Phyllis was among the great company of people who have confidence that God’s love for us is an enduring promise. We accept God’s covenant of redeeming love in our baptism. The more we believe it, the more it forms our lives, beginning to end.
In her last weeks, Phyllis experienced several encounters with unknown figures in night dreams and daytime visions. These mysterious visitations Phyllis embraced with open curiosity. Together we wondered who the figures were and what their purpose might be. She eventually concluded that they were coming to encourage her. And for the remaining weeks of her life, she was comforted by that.
As we live, so we die. Looking at Jesus, this saying becomes more than a casual observation.
His own journey of faith reaches its highest point here in John’s gospel in the week before Passover, when the atmosphere was festive and Jerusalem was full of visitors. Some were Jews, while others were God-fearers, and perhaps spiritual tourists.
The arrival of some Greeks looking for Jesus is not surprising. What is surprising is that despite the diligence of the disciples in passing the word along, the Greeks disappear from the story. But why then would John even mention them in this narrative?
Perhaps the point is that it is no longer the time for spiritual and philosophical conversations for which the Greeks had boundless enthusiasm. Jesus seems to say so with his answer, “The hour has come for the Son of Man to be glorified.” He’s moving toward the cross. This is real, hard.
From the Passover to the cross Jesus lived out trust in God’s promises. In the image of a grain of wheat, Jesus gave a message to his disciples to take to the world – reject the small glory of your individual self, so that God can give you expanded life in a community that endures for all ages.
Jesus said his soul was troubled. Hebrews says he grieved giving up his own life. Be glad for that, because it tells us that Jesus felt deeply the preciousness of life – his own and ours too. Letting go is hard, and sometimes terrifying. All the ills of our lives and therefore of this world are because the ruler of this world tells us to keep a death grip on everything we know and have.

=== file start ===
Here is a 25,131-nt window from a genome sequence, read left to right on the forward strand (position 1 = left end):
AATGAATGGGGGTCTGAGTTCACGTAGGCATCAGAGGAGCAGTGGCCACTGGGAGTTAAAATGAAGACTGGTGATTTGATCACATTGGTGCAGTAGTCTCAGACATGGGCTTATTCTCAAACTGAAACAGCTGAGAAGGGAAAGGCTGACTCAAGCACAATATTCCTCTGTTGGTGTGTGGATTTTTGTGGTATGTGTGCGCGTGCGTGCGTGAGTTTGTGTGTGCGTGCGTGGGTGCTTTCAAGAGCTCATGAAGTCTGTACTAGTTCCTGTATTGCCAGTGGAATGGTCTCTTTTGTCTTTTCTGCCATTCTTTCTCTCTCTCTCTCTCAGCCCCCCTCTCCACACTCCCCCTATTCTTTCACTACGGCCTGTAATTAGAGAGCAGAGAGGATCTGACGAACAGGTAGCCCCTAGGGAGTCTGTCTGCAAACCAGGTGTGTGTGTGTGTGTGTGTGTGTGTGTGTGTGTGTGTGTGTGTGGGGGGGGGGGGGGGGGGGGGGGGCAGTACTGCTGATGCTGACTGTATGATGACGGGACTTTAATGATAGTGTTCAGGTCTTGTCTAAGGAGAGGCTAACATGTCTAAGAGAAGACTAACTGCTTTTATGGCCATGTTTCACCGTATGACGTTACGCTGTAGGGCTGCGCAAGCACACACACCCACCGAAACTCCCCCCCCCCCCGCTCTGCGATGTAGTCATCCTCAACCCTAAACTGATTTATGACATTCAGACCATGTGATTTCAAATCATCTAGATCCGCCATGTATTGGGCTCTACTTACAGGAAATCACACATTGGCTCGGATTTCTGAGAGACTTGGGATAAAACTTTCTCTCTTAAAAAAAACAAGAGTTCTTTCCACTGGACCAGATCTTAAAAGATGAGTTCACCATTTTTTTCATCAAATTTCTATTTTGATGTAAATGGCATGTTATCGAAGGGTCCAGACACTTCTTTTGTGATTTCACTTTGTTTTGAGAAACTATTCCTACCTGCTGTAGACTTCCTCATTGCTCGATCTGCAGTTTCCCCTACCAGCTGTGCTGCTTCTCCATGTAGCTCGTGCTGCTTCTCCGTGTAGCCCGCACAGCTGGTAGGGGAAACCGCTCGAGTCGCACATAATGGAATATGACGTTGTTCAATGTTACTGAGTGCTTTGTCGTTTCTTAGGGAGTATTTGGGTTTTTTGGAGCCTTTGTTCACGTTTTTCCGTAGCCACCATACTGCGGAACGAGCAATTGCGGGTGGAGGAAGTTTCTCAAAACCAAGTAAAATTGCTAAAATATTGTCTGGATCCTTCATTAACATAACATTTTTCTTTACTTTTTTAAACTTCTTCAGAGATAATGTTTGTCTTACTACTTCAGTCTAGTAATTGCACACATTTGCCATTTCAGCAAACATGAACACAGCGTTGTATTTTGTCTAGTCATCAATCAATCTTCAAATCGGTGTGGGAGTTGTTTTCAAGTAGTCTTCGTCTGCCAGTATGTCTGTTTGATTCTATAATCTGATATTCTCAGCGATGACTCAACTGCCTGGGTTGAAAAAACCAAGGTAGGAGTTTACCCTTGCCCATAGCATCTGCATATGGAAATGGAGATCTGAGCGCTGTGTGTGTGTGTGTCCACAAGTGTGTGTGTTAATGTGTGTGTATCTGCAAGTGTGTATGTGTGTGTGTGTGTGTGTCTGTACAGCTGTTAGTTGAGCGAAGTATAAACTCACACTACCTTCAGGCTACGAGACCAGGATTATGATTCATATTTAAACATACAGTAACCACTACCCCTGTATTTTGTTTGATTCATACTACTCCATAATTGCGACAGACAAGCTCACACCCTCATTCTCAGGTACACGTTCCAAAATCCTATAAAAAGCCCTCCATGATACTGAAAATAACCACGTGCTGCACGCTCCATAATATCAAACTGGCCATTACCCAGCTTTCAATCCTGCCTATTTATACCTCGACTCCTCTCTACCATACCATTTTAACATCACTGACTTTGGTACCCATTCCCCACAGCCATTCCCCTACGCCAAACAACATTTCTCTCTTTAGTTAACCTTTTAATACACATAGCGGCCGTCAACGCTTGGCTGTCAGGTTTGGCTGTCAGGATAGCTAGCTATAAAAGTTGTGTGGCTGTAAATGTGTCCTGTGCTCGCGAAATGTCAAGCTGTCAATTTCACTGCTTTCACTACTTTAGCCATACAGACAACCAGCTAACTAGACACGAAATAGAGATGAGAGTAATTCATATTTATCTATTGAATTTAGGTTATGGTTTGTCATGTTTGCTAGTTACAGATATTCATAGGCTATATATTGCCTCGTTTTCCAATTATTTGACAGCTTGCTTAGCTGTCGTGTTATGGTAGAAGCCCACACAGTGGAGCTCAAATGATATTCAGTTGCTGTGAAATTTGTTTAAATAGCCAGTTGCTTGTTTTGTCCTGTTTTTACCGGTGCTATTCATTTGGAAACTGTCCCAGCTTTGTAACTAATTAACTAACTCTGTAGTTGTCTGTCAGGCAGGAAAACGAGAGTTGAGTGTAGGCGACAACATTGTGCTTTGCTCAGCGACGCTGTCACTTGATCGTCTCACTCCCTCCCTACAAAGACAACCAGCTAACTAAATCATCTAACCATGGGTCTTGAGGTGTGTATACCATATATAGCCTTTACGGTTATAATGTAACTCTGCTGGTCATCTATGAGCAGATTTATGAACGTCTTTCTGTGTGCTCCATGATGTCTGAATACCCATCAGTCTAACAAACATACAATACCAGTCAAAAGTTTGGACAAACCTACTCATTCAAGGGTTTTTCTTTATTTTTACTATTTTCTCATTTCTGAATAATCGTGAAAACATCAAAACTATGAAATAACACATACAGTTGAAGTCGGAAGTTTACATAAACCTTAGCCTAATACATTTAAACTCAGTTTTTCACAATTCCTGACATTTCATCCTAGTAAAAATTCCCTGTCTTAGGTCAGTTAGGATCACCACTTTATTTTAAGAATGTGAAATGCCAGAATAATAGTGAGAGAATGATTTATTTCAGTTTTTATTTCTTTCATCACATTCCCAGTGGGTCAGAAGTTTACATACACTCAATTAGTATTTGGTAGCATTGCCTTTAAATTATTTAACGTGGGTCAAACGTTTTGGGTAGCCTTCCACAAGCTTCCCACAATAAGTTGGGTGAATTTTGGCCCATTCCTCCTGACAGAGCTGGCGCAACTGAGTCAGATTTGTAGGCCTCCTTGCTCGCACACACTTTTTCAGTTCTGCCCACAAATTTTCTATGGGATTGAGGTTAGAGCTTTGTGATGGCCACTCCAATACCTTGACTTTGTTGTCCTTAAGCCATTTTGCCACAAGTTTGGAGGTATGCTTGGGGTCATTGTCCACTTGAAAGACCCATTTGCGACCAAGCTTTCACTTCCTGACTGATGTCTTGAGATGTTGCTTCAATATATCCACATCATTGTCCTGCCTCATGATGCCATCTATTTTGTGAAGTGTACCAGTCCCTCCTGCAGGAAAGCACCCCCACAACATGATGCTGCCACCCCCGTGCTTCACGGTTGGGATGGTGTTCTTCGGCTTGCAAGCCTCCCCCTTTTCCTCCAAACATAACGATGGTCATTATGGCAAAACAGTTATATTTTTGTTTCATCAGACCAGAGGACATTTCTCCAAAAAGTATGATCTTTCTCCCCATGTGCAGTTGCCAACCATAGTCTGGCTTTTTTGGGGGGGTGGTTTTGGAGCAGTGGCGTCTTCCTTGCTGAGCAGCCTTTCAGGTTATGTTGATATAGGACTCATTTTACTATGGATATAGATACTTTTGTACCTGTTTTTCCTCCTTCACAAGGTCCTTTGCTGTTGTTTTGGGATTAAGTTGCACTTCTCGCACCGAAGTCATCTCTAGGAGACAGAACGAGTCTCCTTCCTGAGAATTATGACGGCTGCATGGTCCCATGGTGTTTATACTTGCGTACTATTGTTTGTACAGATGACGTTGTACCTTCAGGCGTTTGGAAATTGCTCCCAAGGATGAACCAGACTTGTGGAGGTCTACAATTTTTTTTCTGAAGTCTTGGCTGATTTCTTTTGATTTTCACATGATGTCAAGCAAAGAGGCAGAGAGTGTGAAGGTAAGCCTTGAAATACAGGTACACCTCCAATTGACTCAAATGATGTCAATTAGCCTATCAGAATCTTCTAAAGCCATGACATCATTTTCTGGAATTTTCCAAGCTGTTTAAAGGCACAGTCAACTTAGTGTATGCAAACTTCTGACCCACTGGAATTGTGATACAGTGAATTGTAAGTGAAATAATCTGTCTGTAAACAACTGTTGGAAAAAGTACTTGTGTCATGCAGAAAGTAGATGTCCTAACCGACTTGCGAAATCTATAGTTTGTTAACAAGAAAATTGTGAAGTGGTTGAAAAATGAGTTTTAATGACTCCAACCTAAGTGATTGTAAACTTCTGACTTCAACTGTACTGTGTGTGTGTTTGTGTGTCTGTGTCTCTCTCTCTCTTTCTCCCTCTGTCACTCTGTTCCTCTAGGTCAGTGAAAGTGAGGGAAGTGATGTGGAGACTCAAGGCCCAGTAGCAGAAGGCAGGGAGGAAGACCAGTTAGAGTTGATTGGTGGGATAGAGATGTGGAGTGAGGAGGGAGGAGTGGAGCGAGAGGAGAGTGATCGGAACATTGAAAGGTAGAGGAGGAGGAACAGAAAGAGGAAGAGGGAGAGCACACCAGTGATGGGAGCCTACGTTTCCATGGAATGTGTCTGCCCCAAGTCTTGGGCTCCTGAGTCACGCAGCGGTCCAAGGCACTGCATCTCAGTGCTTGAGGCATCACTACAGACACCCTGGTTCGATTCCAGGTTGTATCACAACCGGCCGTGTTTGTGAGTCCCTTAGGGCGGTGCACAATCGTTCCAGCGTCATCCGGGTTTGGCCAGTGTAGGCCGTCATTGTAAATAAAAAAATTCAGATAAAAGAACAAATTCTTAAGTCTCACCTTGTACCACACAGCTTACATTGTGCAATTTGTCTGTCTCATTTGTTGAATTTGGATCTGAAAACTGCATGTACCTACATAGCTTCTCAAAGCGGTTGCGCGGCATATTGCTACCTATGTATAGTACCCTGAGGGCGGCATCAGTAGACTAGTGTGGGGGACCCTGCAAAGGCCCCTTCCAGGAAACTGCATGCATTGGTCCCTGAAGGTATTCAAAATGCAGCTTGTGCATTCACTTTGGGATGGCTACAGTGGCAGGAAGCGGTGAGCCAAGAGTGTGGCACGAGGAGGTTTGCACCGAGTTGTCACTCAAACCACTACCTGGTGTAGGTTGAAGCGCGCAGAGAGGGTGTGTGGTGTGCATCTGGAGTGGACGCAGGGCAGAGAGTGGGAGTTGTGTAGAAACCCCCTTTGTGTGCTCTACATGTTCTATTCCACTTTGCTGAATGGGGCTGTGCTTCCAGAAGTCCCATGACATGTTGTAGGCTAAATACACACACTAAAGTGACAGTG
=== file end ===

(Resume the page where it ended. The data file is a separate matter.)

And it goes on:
Jesus said that in his end on the cross God would speak a final judgment on the ruler of this world. Loss and letting go is the only way beyond this present into the life that Jesus came to show us. God’s glory was the place where Jesus was bound. In the bible glory is not some shiny, fluffy thing. It is the weighted blanket of God’s presence. It’s what encompasses our naked souls in love.
As we live, so we die. I didn’t hear again from the man who called me in the night to his mountain home. But his experience is a vision of how our living affects our dying. As also my mother’s journey was for me. Jesus is our guide to dying to what is small and living to what is great, weighted with God’s glory as he goes to the cross. Amen.
The Rev. Beth Purdum Eden is an ordained minister in the Evangelical Lutheran Church. She has served in more than 6 parishes in the Western United States for 30 years.